Friday, July 03, 2015

Why Remain Catholic: 7(+1) Reasons There is Only One Church for Me

I feel like over the course of the last week I've been inundated with so much information. That's a funny thing for someone like me to say. I'm a librarian (otherwise known as an "information specialist") and I do a little writing on the side, which often prompts me to stay up-to-date on current events. So information is kind of all around me, all of the time, even when I try to escape it.

There is no escape. That's the conclusion I've reached.

But this last week, oh boy! It's grown exponentially. The number of articles and opinion pieces, the Facebook posts and ensuing discussions, it seems endless. The legalization of same-sex marriage, the hold placed on the TX pro-life laws, thank you SCOTUS for bringing the culture war even more to the forefront of our lives. 

Thinking about recent events it occurred to me how different my perspective is now than it would have been had I not returned to the Catholic Church about 13-14 years ago. There was a time when I would have rejoiced in some of these recent events. Now, however, not so much. That being said, I decided that now more than ever, I should add my voice to the #WhyRemainCatholic posts from the past month. Yep, that's me, always late to the game. But at least I'm here now.

So, what are seven reasons that I remain Catholic? Let's get started!

#1 The Eucharist
credit: histruepresence.org
No where else do you find Jesus Christ, body, blood, soul, and divinity, than in the Holy Sacrament of the Eucharist. This is a reality I was not at all familiar with while growing up Catholic. It was a stunning surprise when I learned this as an adult. This one revelation made me sink my feet in for good even while I struggled with other teachings. I knew that I would have to learn to accept everything else because I couldn't leave the Eucharist. 

#2 Humane Vitae
Wow did I ever struggle with this one. Contraception was a given in my world. I had never had reason to use it, but I had never thought twice about the fact that I would if I were to get married. I argued against this (with others and in my own head) quite a bit. Luckily for me, I also listened, even when I didn't want to. I finally looked up Humane Vitae and read it. I expected it to be long, I had never read an encyclical before and assumed it was like a book. I looked it up online one day at work, figured I'd get some info and maybe just read a bit and figure out where to buy it. I was surprised to find that it wasn't that long and I ended up reading it over my lunch break that one day. Oh. My. Word!! I never argued the point again.

#3 Confession
I received the sacrament of reconciliation for the first time in the 2nd grade. I never went again as a kid and I have no recollection of anyone in my family going beyond my younger siblings also receiving their first reconciliation. I returned to the Church in my mid-twenties and it soon became evident that I needed to make a confession. I happened to do it on a young adult retreat. I remember being nervous going in, as well as starving. It was dinner time and I hadn't eaten since lunch. When I finally went in and told the priest that it had probably been over 20 years, he was really nice and helped me along. I walked out of their feeling like a new person. The hunger was even gone, which turned out to be a blessing since we then found out that the dining hall at the camp ground had closed. Oh well!! Regardless, that feeling of being completely in God's grace, wiped clean, was amazing. I'm still not great about regular confession, but I manage it at least once a year. I still have a bit of a hang up about it, but intellectually, I know it is an amazing gift! I remain Catholic because of this gift God has given to His people in the Church.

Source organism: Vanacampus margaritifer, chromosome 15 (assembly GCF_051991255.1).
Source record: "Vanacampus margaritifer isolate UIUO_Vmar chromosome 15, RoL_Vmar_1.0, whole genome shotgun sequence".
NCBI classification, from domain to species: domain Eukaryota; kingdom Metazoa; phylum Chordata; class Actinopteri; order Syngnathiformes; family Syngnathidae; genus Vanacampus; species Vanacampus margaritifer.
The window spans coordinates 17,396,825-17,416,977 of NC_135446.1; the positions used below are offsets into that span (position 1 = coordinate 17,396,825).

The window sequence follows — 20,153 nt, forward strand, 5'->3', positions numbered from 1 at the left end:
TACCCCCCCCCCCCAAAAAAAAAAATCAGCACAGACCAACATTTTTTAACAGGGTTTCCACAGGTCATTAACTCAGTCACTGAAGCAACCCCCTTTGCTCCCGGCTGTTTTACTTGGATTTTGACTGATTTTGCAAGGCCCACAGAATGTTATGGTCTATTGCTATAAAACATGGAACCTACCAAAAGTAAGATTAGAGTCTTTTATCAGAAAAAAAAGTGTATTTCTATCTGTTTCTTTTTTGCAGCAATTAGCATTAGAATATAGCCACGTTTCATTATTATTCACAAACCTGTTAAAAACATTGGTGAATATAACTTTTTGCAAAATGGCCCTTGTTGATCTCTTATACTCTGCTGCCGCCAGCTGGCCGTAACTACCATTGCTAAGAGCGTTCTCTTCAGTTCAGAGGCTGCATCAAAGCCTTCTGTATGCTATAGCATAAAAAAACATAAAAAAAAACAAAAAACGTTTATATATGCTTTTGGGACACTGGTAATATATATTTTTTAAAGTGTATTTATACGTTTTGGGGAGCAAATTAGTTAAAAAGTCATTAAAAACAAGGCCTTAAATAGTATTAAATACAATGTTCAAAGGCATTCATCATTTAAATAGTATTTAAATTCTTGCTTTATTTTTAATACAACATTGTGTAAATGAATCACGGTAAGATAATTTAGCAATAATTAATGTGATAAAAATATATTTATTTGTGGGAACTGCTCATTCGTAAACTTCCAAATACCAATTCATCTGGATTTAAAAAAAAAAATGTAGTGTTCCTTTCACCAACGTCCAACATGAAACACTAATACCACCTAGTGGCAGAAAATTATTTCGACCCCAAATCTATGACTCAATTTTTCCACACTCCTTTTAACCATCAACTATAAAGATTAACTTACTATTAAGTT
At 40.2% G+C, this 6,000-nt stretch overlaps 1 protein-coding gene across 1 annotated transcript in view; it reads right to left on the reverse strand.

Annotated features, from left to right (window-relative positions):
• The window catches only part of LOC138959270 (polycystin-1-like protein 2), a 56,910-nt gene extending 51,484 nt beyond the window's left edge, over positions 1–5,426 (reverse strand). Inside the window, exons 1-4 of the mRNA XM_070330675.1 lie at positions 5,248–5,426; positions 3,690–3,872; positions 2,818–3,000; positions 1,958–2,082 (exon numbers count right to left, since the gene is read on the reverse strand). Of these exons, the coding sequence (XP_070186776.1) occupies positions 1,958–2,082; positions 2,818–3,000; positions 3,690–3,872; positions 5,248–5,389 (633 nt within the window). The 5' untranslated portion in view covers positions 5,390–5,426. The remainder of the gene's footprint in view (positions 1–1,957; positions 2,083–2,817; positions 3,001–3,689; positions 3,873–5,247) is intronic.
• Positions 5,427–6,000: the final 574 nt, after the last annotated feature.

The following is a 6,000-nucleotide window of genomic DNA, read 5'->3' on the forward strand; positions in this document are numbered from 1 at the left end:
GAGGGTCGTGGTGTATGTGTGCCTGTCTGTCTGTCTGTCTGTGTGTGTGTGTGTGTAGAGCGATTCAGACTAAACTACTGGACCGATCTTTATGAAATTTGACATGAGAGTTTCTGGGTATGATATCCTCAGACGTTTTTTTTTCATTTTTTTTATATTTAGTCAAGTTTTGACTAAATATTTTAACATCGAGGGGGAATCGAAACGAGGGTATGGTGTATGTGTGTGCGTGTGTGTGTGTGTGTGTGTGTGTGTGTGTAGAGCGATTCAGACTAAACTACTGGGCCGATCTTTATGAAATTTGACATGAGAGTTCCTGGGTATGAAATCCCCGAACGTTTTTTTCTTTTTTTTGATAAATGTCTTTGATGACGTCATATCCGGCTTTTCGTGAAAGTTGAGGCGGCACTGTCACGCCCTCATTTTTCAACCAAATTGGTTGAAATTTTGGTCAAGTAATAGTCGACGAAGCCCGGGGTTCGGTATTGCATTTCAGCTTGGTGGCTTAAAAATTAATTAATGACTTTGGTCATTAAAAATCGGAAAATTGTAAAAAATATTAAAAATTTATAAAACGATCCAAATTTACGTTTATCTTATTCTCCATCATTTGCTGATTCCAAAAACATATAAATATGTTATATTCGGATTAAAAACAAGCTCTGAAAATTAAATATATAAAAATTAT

#4 Art
Historically speaking, the Catholic Church has a treasure trove of art throughout the world. The Church was the largest patron of art for centuries, maybe the largest patron of art throughout history. I have had the opportunity to go to Rome and to see the Sistine Chapel, the Pieta, the amazing architecture of St. Peter's, and so much more. Even here in the U.S. we have amazing art in our churches, from stained glass windows and statues to beautiful architecture (arguably there are a few exceptions, but overall many traditional, beautiful examples exist). Just realizing the beauty that imperfect humans have been able to create when inspired by the beauty of God in Heaven is amazing. I appreciate art so much more now than I ever did before.